Remembrance, reconciliation are focus of Dakota 38+2 Riders


NEW ULM – On horseback, bundled against the cold, a band of riders passed near New Ulm Tuesday, one day away from arriving in Mankato to commemorate one of the saddest, angriest moments in Minnesota’s history.


The Dakota 38+2 Memorial Ride originated in Lower Brule, S.D., has been making its way across South Dakota and southern Minnesota to Mankato, where on Dec. 26, 1862, 38 Dakota men were hung in the largest mass execution in U.S. history. Two other participants were hung elsewhere. It was the final act in the US-Dakota War, which had raged across this area in August of 1862, but just the beginning of the U.S. war against the Native Americans that ended with the Wounded Knee massacre. It was an act that has affected the souls and psyches of the survivors and relatives of those involved in the war, even today.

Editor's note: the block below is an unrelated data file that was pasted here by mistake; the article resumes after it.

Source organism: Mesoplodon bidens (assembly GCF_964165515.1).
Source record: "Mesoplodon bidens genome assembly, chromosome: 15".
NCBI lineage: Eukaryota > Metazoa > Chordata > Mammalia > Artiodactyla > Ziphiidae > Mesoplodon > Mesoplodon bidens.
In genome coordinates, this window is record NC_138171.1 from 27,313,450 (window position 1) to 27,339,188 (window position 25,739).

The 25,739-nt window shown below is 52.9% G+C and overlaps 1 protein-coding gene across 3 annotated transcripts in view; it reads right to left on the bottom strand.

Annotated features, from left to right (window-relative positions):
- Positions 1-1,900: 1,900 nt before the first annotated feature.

Since December 2008, the Dakota 38+2 Ride has covered the 330 miles from the Lower Brule reservation to the hanging site in Mankato.

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